My husband and I decided she should come over to our house with her husband for a meeting. She said she couldn’t come with her husband because they had issues. I asked her to come with her family member, but she said she had none in Nigeria. I then asked her to come with her pastor. She replied that she was a Catholic and she couldn’t come with a priest. Finally, I asked her to come with a friend; but she said her only friend had relocated to the US last year. She asked if she could come alone. We told her that wasn’t possible. It became obvious she was playing games with us and we decided to report the matter to the Medical Rehabilitation Therapists Board of Nigeria.
When I showed the Registrar, Mrs. Akanle, the video, she was very disturbed. She immediately requested that we arrest Bisola. When we arrived at the first police station at Shogunle, we were told we should go to the nearest police station to her house. The Divisional Police Officer, being a woman, was enraged when she watched the video. She gave us some of her officers to follow us to Bisola’s house. When Bisola discovered that there were police officers at her house, she locked herself up for more than three hours. She called me on the phone pleading. When she refused to open the iron barricade to her house, I got scared; I thought she was going to harm herself. I called her and said I wasn’t going to press charges, that she should come out of the house. Finally, she came out when her husband got back from work. By the time we got to the police station, it was already night time and I was tired. I had been on my feet for hours. The DPO wanted to lock her up for the weekend; but both husband and wife started begging. The husband said he would stand in for her to come in every morning.
Why did you decide to share your story almost a year after it first happened?
People have asked me why I took so long to come out and talk about it, and why I dropped the charges. I had to make a quick decision. My daughter was at home with two nannies that I knew I could no longer work with. I had to go home and sit down with my daughter. That was why I dropped the charges. So I handed her (Bisola) over to the Registrar of Medical Rehabilitation Therapist Board.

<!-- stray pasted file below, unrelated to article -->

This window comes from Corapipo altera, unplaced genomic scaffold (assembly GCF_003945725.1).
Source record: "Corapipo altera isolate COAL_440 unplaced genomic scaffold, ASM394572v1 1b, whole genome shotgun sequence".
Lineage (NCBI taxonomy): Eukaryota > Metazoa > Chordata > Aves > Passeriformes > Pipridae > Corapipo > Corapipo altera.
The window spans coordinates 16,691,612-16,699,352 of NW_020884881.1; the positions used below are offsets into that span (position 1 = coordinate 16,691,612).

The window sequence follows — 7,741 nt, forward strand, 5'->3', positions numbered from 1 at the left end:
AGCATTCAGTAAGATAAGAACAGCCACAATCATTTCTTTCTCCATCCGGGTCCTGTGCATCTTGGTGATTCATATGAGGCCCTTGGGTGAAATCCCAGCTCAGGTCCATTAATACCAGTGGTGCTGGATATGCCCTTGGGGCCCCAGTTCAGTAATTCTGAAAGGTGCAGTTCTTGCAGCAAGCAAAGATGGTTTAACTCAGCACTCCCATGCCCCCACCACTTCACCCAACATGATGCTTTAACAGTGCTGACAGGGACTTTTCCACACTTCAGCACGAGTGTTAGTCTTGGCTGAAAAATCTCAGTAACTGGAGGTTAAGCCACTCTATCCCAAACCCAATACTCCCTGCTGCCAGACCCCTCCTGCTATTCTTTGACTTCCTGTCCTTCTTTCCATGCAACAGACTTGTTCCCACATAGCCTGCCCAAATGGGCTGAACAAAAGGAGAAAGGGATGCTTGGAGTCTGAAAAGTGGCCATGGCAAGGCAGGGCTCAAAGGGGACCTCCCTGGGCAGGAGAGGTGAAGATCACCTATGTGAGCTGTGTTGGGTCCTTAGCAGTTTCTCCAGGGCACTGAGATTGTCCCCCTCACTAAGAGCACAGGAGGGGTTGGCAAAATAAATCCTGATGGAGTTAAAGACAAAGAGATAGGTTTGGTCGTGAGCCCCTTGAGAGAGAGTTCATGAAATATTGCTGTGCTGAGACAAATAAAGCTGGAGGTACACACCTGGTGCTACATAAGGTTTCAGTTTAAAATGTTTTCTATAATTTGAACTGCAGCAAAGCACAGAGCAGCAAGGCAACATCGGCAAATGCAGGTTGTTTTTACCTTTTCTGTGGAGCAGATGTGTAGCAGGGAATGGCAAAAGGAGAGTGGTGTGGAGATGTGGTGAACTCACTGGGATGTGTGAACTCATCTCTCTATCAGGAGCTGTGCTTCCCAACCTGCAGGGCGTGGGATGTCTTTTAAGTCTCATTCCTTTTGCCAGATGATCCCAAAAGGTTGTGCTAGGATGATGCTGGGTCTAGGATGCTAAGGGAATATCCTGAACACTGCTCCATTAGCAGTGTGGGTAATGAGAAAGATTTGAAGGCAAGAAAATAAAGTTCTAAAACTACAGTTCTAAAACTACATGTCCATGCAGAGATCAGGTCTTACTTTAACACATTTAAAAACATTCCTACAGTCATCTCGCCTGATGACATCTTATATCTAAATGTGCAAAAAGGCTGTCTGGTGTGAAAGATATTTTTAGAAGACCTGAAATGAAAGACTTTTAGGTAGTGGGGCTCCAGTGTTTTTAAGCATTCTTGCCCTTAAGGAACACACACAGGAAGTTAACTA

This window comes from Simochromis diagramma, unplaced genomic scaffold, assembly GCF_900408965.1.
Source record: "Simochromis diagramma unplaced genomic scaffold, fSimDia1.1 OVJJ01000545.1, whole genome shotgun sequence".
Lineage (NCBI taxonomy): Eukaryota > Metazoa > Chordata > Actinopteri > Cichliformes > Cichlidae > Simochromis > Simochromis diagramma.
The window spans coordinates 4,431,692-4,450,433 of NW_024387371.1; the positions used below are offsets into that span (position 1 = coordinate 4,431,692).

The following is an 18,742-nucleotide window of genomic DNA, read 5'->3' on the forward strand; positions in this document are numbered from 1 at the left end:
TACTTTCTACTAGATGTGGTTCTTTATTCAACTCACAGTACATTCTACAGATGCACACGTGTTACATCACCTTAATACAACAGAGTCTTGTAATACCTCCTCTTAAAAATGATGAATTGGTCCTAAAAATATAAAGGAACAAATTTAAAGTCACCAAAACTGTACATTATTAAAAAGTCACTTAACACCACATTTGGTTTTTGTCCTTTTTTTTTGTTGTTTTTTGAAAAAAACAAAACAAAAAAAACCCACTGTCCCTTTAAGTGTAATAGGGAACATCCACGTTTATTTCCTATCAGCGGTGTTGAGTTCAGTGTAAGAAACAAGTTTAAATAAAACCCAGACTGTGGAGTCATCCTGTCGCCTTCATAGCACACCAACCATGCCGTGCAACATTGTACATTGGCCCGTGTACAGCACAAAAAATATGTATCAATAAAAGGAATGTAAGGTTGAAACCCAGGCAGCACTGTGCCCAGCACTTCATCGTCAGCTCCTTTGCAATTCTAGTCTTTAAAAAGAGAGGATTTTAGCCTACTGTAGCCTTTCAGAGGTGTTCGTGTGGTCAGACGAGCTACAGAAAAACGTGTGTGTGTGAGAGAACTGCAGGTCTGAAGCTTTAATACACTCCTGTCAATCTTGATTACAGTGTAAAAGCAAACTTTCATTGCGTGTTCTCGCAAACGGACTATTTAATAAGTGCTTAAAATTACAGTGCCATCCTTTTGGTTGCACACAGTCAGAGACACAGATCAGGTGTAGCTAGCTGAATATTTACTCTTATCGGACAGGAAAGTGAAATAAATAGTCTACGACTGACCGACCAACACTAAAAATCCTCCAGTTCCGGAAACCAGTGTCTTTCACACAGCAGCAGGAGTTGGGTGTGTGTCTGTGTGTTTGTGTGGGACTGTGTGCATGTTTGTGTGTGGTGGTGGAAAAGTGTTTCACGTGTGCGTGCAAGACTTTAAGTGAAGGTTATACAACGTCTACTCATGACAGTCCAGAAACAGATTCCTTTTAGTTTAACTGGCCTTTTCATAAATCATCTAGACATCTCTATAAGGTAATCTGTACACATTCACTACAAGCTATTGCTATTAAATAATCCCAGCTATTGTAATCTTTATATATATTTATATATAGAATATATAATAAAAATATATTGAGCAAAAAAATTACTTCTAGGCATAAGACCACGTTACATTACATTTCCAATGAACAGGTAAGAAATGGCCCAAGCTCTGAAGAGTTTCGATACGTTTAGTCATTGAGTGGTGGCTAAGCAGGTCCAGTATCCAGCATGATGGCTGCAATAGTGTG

What did the board do about the case?
A panel was set up and Bisola said she had suffered from depression and ill health. It was decided that her practicing license be withdrawn for three months. She was to work in two general hospitals without pay and also undergo a psychiatric evaluation.
A few weeks later I was told she had taken permission to travel to the US to seek medical attention. I was told not to worry because she couldn’t practice anywhere in the world without a referral from their office. A few months later, I met with a disability management advocate who watched the CCTV recording. She was the one who informed me that Bisola was actually doing a master’s degree programme.
When I went back to Medical Rehabilitation Therapists Board, I realised they had not been in touch with her since she left for medical treatment. The matter had gone cold. But they said they would get in touch with her. But, after I had waited for almost two months for something to be done, and I didn’t hear from them, I knew I had to go to the press and tell my story because that was the only way we could find her.
How have you been coping since that unfortunate incident?
I withdrew my daughter from school. I took all her Individualised Education Programmes and drew up a new one for her. I asked my friends who had children within her age bracket to give me their children’s curriculum; I drew up a timetable for my daughter and I started home schooling her. I employed an educated lady to work with her. I also employed a school teacher to come in three times a week. Gradually, with love and attention, my daughter blossomed again. I must say, I have a very supportive husband who loves his children dearly. This year, we were encouraged to put her back in school. She goes to school three times a week and she is doing well. I am working on storybooks that teach children about disability and also the importance of showing empathy to children with disability. I pray this becomes a subject that would be taught in schools. People should not demonise disability, it is not a curse; it is a medical condition. Let’s show some love.

6 comments:

  1. Her license should be seized joor

    ReplyDelete
  2. Wow! Thanks ma'am for sharing. What a sad story.

    ReplyDelete
  3. Wow! Thanks ma'am for sharing. What a sad story.

    ReplyDelete
  4. *sobs*
    That health worker (Bisola) is nothing but a witch.
    I can't even imagine the pain these parents went thru.

    ReplyDelete